And making a hiring decision based on a candidate’s public online persona without ensuring the data is accurate and complete may be deemed prejudicial.

 

Will the results be accurate?

Regardless of how meticulous it is, each background check may yield confusing and erroneous findings.

And, as noted above, the information may not refer to the right candidate.

Even when handling such tasks using internal resources, companies can spend massive amounts of time trying to reconcile such data.

On the other hand, third-party providers bear the responsibility to compile information in an accurate manner for their clients.

Rather than sacrificing company resources to ensure accuracy, it may be best to leave it to a consumer reporting agency who has a duty of accuracy under the FCRA.

Additionally, a comprehensive background check requires a thorough investigation of multiple sources of information.

Not only are screenings expected to go through many databases, they are expected to search best sources of information including the most relevant repositories for the most pertinent information.

Without the expertise and time, the search for accurate results against a comprehensive set of sources can outweigh the benefits of a DIY background check.

 

What will I get for my money?

As a perk of all things digital, online background checks are marketed to be cheaper than those from a third-party screening company.

However, the depth and accuracy of such services may not meet the needs of companies requiring a thorough search conducted by an experienced CRA that can be contacted with questions and maintains compliance with the FCRA.

In order to gain access to some official documents, such as criminal records in some states, requestors may be charged upwards of $50 by the official repository of that State’s criminal records.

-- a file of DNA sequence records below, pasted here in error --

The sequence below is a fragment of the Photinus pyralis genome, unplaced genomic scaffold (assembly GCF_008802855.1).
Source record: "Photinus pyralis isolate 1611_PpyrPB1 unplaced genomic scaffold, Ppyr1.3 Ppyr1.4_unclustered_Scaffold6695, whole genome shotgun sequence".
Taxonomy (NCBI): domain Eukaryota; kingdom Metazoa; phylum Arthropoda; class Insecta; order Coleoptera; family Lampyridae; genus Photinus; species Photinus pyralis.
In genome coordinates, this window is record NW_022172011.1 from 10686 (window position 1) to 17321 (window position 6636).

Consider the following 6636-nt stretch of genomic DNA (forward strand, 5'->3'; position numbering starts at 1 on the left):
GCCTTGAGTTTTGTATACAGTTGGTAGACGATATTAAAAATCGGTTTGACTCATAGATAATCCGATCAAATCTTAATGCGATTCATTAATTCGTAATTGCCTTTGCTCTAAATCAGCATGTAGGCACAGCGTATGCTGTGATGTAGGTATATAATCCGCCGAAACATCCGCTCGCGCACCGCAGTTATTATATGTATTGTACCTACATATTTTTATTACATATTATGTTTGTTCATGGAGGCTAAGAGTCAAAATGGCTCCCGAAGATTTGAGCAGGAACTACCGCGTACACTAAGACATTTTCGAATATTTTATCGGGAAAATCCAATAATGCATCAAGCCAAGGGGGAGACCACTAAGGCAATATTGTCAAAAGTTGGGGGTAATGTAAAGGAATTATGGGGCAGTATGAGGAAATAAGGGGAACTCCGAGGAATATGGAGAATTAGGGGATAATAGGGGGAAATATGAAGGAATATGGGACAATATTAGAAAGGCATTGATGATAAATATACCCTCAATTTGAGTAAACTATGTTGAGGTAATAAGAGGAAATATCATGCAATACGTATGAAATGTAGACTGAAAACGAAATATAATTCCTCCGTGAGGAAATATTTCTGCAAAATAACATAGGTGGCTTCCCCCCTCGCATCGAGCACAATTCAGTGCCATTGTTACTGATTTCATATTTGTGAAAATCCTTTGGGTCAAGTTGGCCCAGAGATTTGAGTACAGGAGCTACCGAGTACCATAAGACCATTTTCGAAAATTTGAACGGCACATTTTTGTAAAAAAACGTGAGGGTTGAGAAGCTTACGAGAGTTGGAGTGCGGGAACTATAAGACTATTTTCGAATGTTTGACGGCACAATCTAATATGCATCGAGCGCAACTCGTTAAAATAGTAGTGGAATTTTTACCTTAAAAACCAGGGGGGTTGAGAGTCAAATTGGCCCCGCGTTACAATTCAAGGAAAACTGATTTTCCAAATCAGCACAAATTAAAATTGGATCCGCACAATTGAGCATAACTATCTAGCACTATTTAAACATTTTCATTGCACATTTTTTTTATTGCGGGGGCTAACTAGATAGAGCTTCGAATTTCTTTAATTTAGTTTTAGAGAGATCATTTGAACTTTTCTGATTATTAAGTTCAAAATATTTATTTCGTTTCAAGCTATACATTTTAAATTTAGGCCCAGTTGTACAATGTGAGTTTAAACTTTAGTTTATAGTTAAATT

If a DIY background check company charges anything less, there is valid reason to believe that the report will not yield results on par with those sourced directly with the State by a CRA.

 

The Bottom Line

At the end of the day, the decision to outsource online background screenings is completely at the discretion of your company.

DIY online background checks may sound appealing due to their quick, cost-effective nature but they pose risks that you, as an employer, will have to contend with.

The FCRA has dictated stringent regulations that demand compliance for Consumer Reporting Agencies. For example, companies should notice whether a service will outright call itself a consumer reporting agency.

If the company is not willing to market itself as a Consumer Reporting Agency, they probably are not in compliance with FCRA.

Some DIY background check sites even state quite clearly that they are not FCRA compliant and that the information they provide should not be used to make hiring decisions.

Third-party firms, specifically Consumer Reporting Agencies, on the other hand, are FCRA-compliant, and offer expertise and resources that can help ensure legitimacy and accuracy in their findings.